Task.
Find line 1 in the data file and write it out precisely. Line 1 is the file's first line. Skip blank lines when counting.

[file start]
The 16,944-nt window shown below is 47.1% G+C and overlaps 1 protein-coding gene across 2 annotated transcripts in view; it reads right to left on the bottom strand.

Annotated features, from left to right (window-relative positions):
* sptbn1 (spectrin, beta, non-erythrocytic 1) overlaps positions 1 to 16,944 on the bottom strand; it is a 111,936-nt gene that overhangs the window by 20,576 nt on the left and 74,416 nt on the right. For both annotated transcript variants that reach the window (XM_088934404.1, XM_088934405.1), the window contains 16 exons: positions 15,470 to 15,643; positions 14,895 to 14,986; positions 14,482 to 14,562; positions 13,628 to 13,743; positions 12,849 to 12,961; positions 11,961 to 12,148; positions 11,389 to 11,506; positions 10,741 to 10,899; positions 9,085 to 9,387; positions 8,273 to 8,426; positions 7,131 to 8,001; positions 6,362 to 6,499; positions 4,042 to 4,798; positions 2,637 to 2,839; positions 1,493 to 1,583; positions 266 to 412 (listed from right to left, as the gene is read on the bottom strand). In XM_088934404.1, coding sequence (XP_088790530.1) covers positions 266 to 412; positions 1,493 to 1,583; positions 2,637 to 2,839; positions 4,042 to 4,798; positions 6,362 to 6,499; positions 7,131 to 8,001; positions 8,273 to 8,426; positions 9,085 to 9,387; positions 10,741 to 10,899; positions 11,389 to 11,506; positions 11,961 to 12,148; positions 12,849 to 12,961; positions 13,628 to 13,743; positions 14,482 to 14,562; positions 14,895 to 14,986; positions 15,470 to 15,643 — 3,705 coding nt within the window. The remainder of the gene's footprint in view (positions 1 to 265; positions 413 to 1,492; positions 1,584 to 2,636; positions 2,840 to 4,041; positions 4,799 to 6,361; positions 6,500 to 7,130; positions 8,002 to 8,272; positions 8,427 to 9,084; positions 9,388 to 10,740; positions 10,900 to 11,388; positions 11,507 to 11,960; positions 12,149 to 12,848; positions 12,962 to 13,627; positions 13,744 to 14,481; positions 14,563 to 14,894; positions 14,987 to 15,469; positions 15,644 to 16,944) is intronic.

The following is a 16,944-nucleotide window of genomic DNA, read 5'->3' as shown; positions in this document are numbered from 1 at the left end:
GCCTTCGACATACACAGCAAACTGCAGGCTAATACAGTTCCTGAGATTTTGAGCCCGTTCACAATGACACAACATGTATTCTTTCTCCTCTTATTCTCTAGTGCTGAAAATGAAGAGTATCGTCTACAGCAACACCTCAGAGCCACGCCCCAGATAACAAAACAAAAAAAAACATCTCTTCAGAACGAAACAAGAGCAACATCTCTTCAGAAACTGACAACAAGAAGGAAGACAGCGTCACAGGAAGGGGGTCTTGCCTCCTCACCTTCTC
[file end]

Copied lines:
The 16,944-nt window shown below is 47.1% G+C and overlaps 1 protein-coding gene across 2 annotated transcripts in view; it reads right to left on the bottom strand.